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Is New York City sinking?  Yes, NASA scientists find most parts submerged in water

Is New York City sinking? Yes, NASA scientists find most parts submerged in water

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Scientists have found that most of New York City’s metropolitan area is slowly sinking, making the area more vulnerable to flooding, according to a study published this week.

A team of scientists from NASA’s Jet Propulsion Laboratory Rutgers University in Southern California and Rutgers University in New Jersey published the study in the journal Science Advances. They found that the major metro area is sinking at a rate of 0.06 inches per year.

The study came as New York State Governor Kathy Hochul declared a state of emergency on Friday, as heavy rains caused flash flooding in Manhattan, Staten Island and Brooklyn.

Scientists studied the vertical movement of the Earth in the region from 2016 to 2023 to find out how much the Earth will fall or rise. They used synthetic aperture interferometric radar to study the Earth’s topography.

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“Most of the movement they observed occurred in areas where previous modifications to the land surface — such as land reclamation and landfill construction — had made the ground looser and more compact under later buildings.” Written by Sally Younger of NASA’s Earth Science News team Wednesday.

The study found Arthur Ashe Stadium, built over a landfill in Flushing Queens, is sinking faster, at a rate of 0.18 inches per year. On the other hand, Woodside in Queens is rising at a rate of 0.27 inches per year.

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A similar study was released in May Oceanographers at the University of Rhode Island and the US Geological Survey found that a number of large buildings in New York City are contributing to the subsidence.

What parts of New York are sinking the most?

According to the study, LaGuardia Airport is also sinking by about 0.15 inches annually. According to the airport’s websiteit’s in the middle $8 billion renewal To address many long-standing issues and mitigate major floods. The international airport is located next to Flushing Bay in Queens.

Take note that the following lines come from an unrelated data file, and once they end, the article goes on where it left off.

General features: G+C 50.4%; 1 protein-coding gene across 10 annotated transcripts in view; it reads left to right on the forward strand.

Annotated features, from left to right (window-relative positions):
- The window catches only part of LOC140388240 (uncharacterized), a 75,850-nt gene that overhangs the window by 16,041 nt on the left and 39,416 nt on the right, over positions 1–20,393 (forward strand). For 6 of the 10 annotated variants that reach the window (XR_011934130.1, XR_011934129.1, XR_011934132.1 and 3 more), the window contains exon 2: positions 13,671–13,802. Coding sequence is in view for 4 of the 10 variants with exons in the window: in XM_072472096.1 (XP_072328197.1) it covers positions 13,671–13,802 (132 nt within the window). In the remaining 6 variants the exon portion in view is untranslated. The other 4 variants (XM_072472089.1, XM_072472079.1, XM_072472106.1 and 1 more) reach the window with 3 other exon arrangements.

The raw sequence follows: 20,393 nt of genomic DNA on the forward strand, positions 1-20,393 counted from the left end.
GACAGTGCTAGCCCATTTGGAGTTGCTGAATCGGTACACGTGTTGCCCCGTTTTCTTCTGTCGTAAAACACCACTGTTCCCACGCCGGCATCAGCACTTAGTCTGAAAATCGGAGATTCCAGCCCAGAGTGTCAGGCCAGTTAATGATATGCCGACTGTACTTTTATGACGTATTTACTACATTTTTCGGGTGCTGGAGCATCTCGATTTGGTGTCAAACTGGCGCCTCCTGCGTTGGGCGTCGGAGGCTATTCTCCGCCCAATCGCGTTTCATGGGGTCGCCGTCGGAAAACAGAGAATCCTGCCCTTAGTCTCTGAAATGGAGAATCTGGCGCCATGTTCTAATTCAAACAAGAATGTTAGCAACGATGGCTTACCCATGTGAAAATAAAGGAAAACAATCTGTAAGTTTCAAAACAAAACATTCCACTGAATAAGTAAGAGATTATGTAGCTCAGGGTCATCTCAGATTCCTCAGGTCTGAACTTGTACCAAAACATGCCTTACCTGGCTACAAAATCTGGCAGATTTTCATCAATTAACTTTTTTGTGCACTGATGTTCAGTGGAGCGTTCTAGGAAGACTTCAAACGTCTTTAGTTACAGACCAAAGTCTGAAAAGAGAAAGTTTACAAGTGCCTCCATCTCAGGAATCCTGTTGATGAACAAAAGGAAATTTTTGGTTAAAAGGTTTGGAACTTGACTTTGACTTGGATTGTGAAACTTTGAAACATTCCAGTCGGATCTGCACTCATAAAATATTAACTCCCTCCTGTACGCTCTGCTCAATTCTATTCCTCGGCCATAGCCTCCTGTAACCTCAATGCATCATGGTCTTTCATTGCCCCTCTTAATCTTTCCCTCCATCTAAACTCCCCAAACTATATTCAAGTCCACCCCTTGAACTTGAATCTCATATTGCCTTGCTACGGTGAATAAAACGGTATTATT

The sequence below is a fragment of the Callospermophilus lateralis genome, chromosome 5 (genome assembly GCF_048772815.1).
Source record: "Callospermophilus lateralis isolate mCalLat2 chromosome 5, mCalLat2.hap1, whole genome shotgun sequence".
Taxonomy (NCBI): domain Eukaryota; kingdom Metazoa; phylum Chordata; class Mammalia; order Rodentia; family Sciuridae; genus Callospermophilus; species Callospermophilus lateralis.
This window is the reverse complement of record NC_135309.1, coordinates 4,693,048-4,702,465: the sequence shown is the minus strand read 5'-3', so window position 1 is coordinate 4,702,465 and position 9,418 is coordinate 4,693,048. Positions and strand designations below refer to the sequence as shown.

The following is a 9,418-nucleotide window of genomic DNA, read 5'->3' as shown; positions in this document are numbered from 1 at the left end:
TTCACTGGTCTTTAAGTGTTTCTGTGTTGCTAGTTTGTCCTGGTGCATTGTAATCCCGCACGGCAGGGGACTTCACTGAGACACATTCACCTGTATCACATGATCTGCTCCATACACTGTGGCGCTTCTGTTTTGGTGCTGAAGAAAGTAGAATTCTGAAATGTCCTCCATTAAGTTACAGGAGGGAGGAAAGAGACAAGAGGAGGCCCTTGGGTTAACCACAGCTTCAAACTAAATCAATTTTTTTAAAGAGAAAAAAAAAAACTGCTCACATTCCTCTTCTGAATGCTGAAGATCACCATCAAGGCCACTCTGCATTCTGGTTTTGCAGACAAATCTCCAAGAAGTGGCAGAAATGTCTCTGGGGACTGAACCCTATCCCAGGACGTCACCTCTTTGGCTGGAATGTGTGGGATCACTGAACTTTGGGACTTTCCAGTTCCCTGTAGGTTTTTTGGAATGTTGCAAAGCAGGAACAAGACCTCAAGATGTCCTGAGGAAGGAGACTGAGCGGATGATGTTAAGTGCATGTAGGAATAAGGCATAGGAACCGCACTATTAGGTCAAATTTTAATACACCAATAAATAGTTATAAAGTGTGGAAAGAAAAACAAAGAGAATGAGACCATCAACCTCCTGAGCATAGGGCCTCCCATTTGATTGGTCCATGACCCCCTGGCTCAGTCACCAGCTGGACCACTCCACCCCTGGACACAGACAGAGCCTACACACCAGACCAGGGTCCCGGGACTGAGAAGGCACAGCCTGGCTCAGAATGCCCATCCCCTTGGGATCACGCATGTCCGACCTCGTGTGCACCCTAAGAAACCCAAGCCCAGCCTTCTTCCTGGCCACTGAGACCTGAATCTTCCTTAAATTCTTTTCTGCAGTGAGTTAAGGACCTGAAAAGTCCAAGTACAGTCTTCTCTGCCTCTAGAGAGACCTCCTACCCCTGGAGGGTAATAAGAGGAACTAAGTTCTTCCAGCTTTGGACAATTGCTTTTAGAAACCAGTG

Outside of New York City, the communities of Newark, Kearney and Harrison in New Jersey are inundated. The study did not provide the rate at which sites were sinking.

Drowning threatens the metropolitan area, with sea levels at The Battery Park in Manhattan rising by 0.12 inches per year in the 20th century, researchers said. Recently, sea level has risen at a rate of 0.17 inches per year.

according to NASA’s sea level prediction toolScientists expect sea levels to rise by 0.04 inches by 2100.

“The city has long dealt with coastal flooding caused by hurricanes and extratropical storms, but as we saw with Superstorm Sandy in 2012, storm surges associated with extreme weather events are becoming more destructive due to continued sea level rise,” the scientists wrote.

Parts of Queens, Brooklyn are rising

This study isn’t all doom and gloom for the country’s most populous city. Brooklyn’s East Williamsburg, Queens and Woodside neighborhoods are on the rise.

Scientists attributed the Brooklyn neighborhood’s rate to oil discharged from Newton Creek, which is located between Queens and Brooklyn and flows into the East River.

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But for many New Yorkers, the outlook isn’t great.

Oceanographers and researchers in May found a study of the city It is home to more than a million buildings, weighing nearly 1.7 trillion pounds. The city is sinking between 0.03 to 0.08 inches annually, the study said.

The study said parts of lower Manhattan, Brooklyn, Queens and Long Island showed signs of decline.

They concluded that each additional high-rise building constructed in a coastal, river or lake area contributes to future flood risk and “mitigation strategies may need to be included.”

Contributing: Camille Fine, Sybil Mayes-Osterman, USA TODAY.